The Neutral Density Controversy Explored - Through A Glass Darkly
The neutral density filter makes things go darker. You can make things go darker by one f stop - or two, three, four, six , nine, or ten stops quite readily with commercially available products. You can get filters that allow variable density from 1 to 8 stops - just by rotating the filter. You can get filters that start out at the top with a dark patch and then fade out half-way down. You can even get in-built neutral density filters in some special cameras.
The uses that people out these humble little bits of glass or plastic to are manifold:
Landscape shooters position the partial filters so that bright parts of their scene are brought into the camera at a lower intensity - the sensors then cope with the highlights much better.
Special effect photographers stack up extremely dark filters to allow long exposure times - and eliminate people from cityscapes or convert moving water to flowing mists.
Photographers who need to balance flash with daylight and high shutter speed sometimes need to use neutral density filters to make the complex equation work.
Videographers can use the variable density filters to provide fade-out and then fade-in scenes. The variable ones are a bit of a risk for some stills shooters as the angle that the filter may subtend might mean that odd patterns occur during shooting - video people rarely have this problem. Smaller sensor or the fact that the scene is there and gone?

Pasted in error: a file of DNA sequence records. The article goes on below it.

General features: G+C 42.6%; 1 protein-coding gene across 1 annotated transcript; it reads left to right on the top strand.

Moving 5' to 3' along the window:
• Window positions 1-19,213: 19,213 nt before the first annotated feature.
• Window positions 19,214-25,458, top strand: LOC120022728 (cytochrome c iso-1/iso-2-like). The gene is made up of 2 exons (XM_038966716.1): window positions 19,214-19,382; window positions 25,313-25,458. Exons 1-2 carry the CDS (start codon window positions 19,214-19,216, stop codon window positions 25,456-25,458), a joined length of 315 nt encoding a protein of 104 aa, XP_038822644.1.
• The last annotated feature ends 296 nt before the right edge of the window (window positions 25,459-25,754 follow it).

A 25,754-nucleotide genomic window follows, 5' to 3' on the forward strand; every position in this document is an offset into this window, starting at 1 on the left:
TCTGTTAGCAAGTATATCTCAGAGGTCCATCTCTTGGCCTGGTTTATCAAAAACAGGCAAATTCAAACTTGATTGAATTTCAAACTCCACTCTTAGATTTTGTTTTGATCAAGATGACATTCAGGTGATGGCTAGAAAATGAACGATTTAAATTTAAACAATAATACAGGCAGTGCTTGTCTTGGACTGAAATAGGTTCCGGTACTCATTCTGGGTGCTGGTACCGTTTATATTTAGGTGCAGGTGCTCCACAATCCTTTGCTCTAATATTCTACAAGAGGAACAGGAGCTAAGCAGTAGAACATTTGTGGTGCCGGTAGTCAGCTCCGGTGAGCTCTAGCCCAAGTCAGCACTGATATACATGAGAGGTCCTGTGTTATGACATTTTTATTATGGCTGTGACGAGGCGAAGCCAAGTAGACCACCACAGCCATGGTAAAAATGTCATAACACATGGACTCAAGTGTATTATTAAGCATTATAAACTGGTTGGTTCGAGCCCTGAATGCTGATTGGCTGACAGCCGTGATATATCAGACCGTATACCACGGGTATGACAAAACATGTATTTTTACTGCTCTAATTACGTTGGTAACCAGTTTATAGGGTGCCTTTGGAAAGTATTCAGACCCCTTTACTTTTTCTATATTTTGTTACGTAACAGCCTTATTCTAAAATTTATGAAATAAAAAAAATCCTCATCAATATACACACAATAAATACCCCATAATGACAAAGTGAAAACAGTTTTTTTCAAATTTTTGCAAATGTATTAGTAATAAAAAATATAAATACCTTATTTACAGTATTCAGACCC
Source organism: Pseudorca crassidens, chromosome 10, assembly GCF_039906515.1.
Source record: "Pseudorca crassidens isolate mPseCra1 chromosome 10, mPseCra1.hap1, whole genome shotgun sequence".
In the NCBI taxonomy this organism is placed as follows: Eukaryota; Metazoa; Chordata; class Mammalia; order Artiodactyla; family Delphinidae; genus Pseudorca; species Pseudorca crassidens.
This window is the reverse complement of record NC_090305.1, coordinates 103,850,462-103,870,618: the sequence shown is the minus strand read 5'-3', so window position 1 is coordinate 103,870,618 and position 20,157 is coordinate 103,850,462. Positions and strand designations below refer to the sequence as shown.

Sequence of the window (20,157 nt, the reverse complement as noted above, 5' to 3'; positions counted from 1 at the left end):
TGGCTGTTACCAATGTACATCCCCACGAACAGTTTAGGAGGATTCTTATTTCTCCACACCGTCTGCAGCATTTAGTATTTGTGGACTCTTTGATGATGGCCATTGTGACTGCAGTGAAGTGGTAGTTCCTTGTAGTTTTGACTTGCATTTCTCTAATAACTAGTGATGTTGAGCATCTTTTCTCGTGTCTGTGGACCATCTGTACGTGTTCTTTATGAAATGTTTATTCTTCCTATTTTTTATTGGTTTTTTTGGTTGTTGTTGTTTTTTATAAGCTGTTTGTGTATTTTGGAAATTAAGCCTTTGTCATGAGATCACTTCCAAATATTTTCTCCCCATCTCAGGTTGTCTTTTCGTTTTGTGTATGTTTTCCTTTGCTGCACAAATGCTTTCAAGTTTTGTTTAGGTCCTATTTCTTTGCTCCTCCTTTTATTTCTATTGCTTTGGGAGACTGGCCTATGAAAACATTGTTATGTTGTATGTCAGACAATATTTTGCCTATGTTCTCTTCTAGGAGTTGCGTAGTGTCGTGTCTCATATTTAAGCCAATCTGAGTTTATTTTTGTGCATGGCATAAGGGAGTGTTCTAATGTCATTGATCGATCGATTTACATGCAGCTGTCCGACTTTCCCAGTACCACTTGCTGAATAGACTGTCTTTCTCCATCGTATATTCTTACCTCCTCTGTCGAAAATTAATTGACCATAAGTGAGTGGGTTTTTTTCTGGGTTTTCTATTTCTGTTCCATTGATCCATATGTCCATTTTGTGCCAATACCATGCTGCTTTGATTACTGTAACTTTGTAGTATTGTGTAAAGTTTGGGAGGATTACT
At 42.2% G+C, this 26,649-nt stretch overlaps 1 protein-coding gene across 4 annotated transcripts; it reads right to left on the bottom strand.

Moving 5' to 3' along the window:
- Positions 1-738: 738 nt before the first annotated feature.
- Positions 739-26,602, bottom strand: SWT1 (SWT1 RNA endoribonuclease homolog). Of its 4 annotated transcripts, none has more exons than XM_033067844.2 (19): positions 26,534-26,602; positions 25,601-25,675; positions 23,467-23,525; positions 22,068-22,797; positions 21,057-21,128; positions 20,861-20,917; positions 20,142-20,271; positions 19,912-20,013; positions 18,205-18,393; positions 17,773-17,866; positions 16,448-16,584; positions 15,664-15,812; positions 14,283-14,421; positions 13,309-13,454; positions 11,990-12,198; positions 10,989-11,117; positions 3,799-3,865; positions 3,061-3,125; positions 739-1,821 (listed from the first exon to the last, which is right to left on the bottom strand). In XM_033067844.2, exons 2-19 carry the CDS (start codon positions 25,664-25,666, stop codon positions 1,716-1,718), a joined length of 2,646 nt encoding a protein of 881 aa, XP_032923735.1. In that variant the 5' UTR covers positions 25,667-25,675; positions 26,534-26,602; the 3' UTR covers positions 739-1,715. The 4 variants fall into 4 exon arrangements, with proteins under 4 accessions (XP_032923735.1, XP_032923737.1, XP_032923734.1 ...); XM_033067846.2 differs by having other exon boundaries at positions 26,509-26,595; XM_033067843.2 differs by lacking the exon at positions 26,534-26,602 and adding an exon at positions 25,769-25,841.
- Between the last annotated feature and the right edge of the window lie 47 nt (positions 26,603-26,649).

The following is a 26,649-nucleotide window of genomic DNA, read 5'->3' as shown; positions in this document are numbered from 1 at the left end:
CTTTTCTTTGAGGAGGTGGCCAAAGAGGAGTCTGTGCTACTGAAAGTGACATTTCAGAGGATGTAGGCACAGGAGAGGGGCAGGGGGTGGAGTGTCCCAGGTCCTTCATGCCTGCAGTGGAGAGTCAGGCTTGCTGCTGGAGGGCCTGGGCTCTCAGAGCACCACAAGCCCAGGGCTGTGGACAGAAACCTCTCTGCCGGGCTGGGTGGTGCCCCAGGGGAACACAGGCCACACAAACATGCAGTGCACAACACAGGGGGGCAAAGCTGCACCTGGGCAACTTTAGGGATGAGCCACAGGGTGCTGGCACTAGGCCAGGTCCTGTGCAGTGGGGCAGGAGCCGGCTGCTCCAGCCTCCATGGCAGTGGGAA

The advent of the frame systems for filter holding ( Cokin, Lee, etc.) meant that rectangular filters could be made that slid readily up and down in front of the lens for the partial blocking of the scene - the graduated ND filter. These are readily available with either a sharp or a gradual transition between density and clear - you pick which makes the image look the best then slide the thing up and down until it matches.
Note: Popular legend has it that Cokin neutral density filters have a colour tinge that the other brand does not. I cannot see it myself, but it's not worth arguing about. Nearly all good DSLR and mirror-less cameras have fine tune adjustment of magenta/green in their menus and if you think you can see something you can crank in a bit of green. You could put it in as a custom channel, I shouldn't wonder.
I am pleased with the 3X ND filter in my Fujifilm X-100. It enables me to use a slower shutter speed out in the sunlight if I am using a higher ISO for the extra dynamic range it provides. And it is just a button click in the menu. The trick is to tie a string around your finger to remind yourself that it needs to be turned off later...